It seems that Pater’s instinct regarding the power of form over content in shaping people’s response to art may indeed be correct. His observation that arts other than music will naturally aspire and evolve toward greater purity of form, and diminishing reliance on material appearances, may also be vindicated by the marked increase in abstract and metaphorical art seen, and more commonly accepted, in recent decades.

This effect was not lost on some of photography’s artistic masters.

Edward Steichen observed, “It is the artist in photography that gives form to content by a distillation of ideas, thought, experience, insight and understanding.” About his soft and abstract photographs of trees, one of which had since become one of the most expensive photographs ever sold, Steichen commented, “I had found that capturing the mood and expression of the moment was more important than photographing the twigs, the leaves, and the branches of the trees.”

Paul Strand, a self-described documentary photographer, suggested that because photography is inseparable from material content, photographers (including documentary photographers) must be especially mindful of the importance of form. Strand wrote, “The problems presented by content and form must be so developed that the result is fundamentally true to the realities of life as we know it. The chief problem is to find a form that adequately represents the reality.”

Henri Cartier-Bresson, while perhaps less concerned than Strand about documentary realism, made a similar point to Strand’s. “For me,” Cartier-Bresson wrote, “content cannot be separated from form. By form, I mean the rigorous organization of the interplay of surfaces, lines, and values. It is in this organization alone that our conceptions and emotions become concrete and communicable.”

Certainly, no visual art can fully accomplish “the condition of music,” as Pater described it. Still, the conclusion for visual artists—especially photographers who must rely at least to some degree on literal appearances— is this: familiarity with the elements of form (sometimes referred to by the German term, Gestalt)—lines, shapes, colors, values, textures, and patterns—and their perceptive associations, whether alone or in various combinations, is the fabled and sought-after “next level” that so many aspire to. A deep understanding of form—which for photographers culminates in composition and processing decisions—is the way to expand photography’s expressive powers beyond the expressive limitations of direct representation.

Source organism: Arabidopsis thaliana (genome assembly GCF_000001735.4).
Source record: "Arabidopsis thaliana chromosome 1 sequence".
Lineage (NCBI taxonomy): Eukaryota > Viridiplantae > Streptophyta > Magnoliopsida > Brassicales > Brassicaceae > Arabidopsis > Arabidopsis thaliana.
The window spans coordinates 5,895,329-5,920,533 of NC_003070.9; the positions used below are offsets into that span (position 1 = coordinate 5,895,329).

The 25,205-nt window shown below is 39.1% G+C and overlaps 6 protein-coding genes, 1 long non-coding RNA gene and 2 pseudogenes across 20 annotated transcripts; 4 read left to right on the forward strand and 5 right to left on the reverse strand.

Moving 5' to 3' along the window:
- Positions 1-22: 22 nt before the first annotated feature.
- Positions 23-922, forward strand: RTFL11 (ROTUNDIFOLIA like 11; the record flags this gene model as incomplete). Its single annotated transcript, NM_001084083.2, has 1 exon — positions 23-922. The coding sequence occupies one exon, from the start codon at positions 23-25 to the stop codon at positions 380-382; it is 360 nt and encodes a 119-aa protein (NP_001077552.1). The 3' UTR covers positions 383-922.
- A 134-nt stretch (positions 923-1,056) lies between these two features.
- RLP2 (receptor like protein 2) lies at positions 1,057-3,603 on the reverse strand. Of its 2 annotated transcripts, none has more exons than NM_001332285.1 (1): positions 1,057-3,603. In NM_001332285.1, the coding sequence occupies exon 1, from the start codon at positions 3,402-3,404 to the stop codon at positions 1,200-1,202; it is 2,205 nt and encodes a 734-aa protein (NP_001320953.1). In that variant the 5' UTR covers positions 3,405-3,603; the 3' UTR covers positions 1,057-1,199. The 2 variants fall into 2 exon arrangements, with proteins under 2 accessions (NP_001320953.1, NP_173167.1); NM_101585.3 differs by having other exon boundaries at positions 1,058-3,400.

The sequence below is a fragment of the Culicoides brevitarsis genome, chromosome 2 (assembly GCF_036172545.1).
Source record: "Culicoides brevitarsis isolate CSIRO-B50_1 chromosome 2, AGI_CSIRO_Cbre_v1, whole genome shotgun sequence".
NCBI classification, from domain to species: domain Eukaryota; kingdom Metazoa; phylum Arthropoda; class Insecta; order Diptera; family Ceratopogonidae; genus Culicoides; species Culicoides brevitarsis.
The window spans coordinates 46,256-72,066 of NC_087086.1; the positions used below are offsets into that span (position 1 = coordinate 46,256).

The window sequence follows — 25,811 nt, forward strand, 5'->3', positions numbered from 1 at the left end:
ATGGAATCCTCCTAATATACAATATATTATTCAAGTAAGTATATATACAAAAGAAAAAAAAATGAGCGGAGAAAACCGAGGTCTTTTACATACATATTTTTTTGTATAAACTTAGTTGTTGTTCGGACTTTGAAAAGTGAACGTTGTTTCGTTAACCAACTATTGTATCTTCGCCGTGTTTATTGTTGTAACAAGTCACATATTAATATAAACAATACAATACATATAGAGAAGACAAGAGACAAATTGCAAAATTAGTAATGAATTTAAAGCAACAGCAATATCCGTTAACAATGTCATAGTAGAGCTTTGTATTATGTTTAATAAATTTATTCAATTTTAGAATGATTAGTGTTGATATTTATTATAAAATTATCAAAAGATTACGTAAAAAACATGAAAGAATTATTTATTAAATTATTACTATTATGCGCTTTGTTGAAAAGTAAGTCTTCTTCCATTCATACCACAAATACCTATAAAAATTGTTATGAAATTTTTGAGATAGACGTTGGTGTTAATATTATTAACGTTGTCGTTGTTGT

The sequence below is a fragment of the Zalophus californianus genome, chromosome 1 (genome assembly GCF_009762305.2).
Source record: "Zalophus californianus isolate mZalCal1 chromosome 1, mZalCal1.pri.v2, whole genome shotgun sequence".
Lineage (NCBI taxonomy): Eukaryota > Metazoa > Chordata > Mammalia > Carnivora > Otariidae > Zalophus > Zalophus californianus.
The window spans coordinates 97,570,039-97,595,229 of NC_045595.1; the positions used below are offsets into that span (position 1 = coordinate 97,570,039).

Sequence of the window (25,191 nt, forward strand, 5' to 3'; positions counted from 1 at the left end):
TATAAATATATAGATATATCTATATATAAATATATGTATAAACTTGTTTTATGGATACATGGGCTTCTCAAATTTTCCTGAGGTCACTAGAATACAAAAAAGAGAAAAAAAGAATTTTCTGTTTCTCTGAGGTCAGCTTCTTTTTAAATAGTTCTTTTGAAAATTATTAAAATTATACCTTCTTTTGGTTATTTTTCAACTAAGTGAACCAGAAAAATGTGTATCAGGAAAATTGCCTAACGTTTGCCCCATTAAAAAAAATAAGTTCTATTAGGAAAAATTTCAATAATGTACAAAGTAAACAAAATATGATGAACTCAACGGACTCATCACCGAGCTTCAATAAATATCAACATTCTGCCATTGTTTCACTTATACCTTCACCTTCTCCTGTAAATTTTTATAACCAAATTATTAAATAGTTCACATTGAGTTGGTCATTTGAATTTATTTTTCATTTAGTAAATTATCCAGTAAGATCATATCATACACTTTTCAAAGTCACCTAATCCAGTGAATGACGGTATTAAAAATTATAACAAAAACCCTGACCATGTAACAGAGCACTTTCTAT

Ode to a Desert Storm

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5 thoughts on “The Condition of Music

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  1. As usual an insightful essay Guy, and one that resonates with how I currently practice photographic art, particularly through abstraction of “literal things”. By the way I am now reading Iain McGilchrist’s two volume tome ” The Matter with Things” giving rise to lots to think about and incorporate into art making. Best regards

  2. As a person with a career in creating and teaching music and, necessarily, pondering what it is and how it works… and as a photographer, I would love to sit around the campfire and explore these concepts a bit more. I wonder if you have had much occasion to discuss the ideas about music with musicians, Guy?

    There’s far too much in your essay to go beyond some superficialities here, but it is hard to resist mentioning a few things.

    Unlike photography, musical “objects” (along with those of dance, theatre…) depend on unfolding over time, and manipulating the web of expectations, diversions, suspensions, and resolutions over time has long been a core element of how music works. I can play a series of notes for you, stop, and you and I will both be able to make the same prediction of what note should come next. I cannot think of an analog in the static arts that do not unfold over time in this way, those like photography, painting, sculpture, etc.

    This suggests something about the underlying logic (which may be innate, cultural, or some combination) at work in much music — and probably the music you are thinking of.